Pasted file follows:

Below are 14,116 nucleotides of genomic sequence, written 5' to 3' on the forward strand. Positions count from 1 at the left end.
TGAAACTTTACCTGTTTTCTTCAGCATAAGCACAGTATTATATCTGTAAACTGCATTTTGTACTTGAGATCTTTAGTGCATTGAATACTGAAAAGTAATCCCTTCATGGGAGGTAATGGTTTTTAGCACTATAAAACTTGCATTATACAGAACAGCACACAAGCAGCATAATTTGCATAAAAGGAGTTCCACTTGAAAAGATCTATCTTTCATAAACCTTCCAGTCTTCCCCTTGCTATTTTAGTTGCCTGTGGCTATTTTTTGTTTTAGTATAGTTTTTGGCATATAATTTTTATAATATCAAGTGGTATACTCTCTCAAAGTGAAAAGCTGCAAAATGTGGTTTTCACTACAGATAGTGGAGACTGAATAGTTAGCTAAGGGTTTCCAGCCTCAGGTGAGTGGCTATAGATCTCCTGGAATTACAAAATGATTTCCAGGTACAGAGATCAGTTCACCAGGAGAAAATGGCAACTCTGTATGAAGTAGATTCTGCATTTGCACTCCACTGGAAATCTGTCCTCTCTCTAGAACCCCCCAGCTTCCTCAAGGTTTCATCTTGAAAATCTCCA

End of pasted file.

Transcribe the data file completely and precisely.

Below are 14,116 nucleotides of genomic sequence, written 5' to 3' on the forward strand. Positions count from 1 at the left end.
TGAAACTTTACCTGTTTTCTTCAGCATAAGCACAGTATTATATCTGTAAACTGCATTTTGTACTTGAGATCTTTAGTGCATTGAATACTGAAAAGTAATCCCTTCATGGGAGGTAATGGTTTTTAGCACTATAAAACTTGCATTATACAGAACAGCACACAAGCAGCATAATTTGCATAAAAGGAGTTCCACTTGAAAAGATCTATCTTTCATAAACCTTCCAGTCTTCCCCTTGCTATTTTAGTTGCCTGTGGCTATTTTTTGTTTTAGTATAGTTTTTGGCATATAATTTTTATAATATCAAGTGGTATACTCTCTCAAAGTGAAAAGCTGCAAAATGTGGTTTTCACTACAGATAGTGGAGACTGAATAGTTAGCTAAGGGTTTCCAGCCTCAGGTGAGTGGCTATAGATCTCCTGGAATTACAAAATGATTTCCAGGTACAGAGATCAGTTCACCAGGAGAAAATGGCAACTCTGTATGAAGTAGATTCTGCATTTGCACTCCACTGGAAATCTGTCCTCTCTCTAGAACCCCCCAGCTTCCTCAAGGTTTCATCTTGAAAATCTCCA